World Rugby has launched a major new rugby sevens campaign – “This Is How We Sevens” – as excitement builds towards the Olympic Games in Tokyo, which kicks off in under 50 days.
The campaign aims to showcase the vibrancy, excitement, and breadth of personalities involved across rugby sevens, supporting World Rugby’s core objective of maximizing the Olympic exposure to attract and engage fans from across the globe with the sport.
A bold and dynamic look and feel brought to life in the campaign launch video, combined with a suite of new content strands will help bring rugby sevens to fans both existing and new across a seven-week period.
In-depth storytelling will be at the forefront of the approach with a sevens-specific “Open Side” interview series, featuring the likes of rugby sevens superstars Carlin Isles, Dan Norton, and Celia Quansah.
The ever-popular Ultimate Rugby Challenge Series will also take on a sevens flavor with a number of skills-based challenges pushing teams right to their limits. Newer fans of the sport will be able to learn the ins and outs of sevens with our “Freshman Fan” series on World Rugby’s Tik Tok channel.
Despite the disruptions brought about by COVID-19, fans will still get a sneak peek into the hard work going on behind the scenes with some of the top teams, with footage from USA Women’s training camp in California and an all-access pass to Argentina men’s preparations in Buenos Aires.
Fans can follow the campaign across all World Rugby’s social platforms using #HowWeSevens
Meanwhile, on the pitch, the final two women’s and one men’s teams’ qualification spots for Tokyo will be determined at the World Rugby Sevens Repechage in Monaco from 18-20 June. Fans can watch the action live on World Rugby’s website, YouTube, and Facebook platforms.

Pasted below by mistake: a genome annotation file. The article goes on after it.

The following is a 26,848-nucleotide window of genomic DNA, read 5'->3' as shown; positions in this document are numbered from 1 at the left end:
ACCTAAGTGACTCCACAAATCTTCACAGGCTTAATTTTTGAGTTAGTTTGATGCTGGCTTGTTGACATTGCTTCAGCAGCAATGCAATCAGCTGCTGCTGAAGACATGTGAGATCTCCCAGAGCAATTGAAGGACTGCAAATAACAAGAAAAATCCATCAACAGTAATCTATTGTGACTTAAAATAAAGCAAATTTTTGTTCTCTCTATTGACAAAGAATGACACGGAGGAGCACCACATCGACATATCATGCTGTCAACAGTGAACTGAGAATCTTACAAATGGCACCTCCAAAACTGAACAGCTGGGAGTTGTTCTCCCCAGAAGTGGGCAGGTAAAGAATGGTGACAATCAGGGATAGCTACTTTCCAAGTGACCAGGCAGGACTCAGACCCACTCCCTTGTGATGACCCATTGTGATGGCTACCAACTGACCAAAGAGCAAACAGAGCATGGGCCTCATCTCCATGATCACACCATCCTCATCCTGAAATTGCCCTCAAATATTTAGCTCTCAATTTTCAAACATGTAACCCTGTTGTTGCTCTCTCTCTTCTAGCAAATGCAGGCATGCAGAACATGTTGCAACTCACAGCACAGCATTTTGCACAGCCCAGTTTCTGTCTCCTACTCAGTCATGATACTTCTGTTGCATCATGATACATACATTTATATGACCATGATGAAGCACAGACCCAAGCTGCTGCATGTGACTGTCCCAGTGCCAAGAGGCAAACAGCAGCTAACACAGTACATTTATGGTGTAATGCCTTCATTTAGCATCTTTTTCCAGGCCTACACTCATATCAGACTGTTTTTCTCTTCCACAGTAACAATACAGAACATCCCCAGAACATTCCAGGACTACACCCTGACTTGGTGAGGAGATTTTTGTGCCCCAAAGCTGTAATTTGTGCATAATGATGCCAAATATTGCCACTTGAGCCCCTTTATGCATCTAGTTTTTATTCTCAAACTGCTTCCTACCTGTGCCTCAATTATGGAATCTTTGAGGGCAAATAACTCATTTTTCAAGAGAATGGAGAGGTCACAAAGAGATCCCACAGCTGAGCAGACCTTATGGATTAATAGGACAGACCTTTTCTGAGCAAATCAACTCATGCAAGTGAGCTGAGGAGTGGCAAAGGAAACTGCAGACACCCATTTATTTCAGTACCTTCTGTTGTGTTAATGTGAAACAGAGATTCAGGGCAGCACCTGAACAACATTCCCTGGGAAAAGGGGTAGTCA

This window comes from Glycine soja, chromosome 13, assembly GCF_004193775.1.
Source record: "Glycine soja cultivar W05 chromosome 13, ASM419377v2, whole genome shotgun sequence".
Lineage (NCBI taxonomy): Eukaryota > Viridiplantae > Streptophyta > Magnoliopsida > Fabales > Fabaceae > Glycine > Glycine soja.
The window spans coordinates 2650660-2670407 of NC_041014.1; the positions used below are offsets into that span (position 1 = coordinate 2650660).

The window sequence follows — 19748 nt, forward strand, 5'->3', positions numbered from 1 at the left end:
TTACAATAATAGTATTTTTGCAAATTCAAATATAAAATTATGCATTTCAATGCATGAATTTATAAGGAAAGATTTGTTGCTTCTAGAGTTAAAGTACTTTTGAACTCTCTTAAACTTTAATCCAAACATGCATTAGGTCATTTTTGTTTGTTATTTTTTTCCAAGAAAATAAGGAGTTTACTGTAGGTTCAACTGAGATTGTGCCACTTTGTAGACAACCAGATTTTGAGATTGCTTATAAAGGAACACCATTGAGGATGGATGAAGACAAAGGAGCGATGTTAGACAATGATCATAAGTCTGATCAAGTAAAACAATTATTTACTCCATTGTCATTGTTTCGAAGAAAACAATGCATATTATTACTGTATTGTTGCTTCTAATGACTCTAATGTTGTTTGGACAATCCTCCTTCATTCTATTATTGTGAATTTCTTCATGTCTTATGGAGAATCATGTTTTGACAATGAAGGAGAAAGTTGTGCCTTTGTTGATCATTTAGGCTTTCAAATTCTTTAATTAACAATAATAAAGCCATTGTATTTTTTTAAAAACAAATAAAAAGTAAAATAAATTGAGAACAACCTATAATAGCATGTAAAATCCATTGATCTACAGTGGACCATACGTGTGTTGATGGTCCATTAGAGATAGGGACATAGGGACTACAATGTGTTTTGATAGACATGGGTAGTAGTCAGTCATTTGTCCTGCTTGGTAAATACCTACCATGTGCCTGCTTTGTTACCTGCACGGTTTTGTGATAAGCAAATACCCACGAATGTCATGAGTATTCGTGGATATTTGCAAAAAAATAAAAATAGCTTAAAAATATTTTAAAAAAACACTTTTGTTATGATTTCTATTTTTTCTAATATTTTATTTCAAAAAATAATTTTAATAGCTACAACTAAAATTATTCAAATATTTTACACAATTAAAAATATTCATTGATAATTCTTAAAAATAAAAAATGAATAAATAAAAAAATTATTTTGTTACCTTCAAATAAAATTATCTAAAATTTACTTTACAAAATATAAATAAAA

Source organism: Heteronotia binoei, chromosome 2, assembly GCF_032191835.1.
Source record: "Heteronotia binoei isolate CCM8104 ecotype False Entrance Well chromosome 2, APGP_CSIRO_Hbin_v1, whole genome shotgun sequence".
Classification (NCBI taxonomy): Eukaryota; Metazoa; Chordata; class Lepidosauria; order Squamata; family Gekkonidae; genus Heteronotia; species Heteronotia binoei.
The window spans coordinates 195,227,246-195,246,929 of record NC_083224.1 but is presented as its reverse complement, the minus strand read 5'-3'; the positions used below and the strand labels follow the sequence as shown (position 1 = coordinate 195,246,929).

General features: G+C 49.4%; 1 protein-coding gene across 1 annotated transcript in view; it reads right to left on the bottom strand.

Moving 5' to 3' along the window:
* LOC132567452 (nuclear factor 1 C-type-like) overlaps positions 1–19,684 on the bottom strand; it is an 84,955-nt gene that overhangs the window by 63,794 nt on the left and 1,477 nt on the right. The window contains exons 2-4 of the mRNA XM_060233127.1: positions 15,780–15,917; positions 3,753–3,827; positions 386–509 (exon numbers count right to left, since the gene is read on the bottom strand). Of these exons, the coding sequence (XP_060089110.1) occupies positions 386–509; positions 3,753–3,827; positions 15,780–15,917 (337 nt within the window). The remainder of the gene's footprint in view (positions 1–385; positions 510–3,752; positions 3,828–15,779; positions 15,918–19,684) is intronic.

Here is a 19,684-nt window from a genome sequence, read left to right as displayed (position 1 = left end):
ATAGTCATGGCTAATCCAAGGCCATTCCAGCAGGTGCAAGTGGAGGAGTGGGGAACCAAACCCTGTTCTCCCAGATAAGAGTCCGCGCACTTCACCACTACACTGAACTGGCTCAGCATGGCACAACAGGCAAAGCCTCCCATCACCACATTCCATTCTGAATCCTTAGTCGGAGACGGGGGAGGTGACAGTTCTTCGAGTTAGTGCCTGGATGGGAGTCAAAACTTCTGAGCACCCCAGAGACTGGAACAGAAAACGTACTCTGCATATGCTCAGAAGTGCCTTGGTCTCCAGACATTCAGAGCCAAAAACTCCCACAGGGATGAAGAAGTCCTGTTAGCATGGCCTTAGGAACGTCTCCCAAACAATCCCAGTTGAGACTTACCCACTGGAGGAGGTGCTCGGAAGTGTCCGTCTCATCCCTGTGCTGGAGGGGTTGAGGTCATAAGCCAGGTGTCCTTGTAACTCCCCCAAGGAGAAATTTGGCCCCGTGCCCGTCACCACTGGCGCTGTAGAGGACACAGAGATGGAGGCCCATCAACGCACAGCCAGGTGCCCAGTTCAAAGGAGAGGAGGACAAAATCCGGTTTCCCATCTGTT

To ensure the teams are as best prepared as possible for the Olympic Games, and thanks to support received from the International Olympic Committee, World Rugby is investing US$4 million into Olympic qualified unions’ sevens programmes and towards the costs of hosting a number of high-performance preparation events around the globe.
Australia and Fiji are reigning women’s and men’s Olympic champions respectively following their victories in Rio, and the competition for medals has never been closer with the HSBC World Rugby Sevens Series showcasing in recent years that a wide number of teams are capable of reaching the medal podium, including the hosts’ Japan whose men’s team finished fourth at the Rio 2016 Games and were champions of the inaugural HSBC World Rugby Sevens Challenger Series in 2020 before the onset of the pandemic.
The inclusion of rugby sevens for the first time at the Olympic Games Rio 2016 had a profound effect on the sport, attracting an estimated 30 million new fans globally and rugby sevens is expected to be one of the most highly anticipated events of the Tokyo Games, following the outstanding success of Rugby World Cup 2019 in Japan, which captured the nation’s imagination with record-breaking broadcast audiences and huge numbers of new rugby fans across Japan and Asia.
The men’s competition will take place from 26-28 July, with the women’s tournament following on the 29-31 July with the gold medal match happening on ‘Super Saturday’. All the action will take place at Tokyo Stadium, which was the venue for the opening match of Rugby World Cup 2019.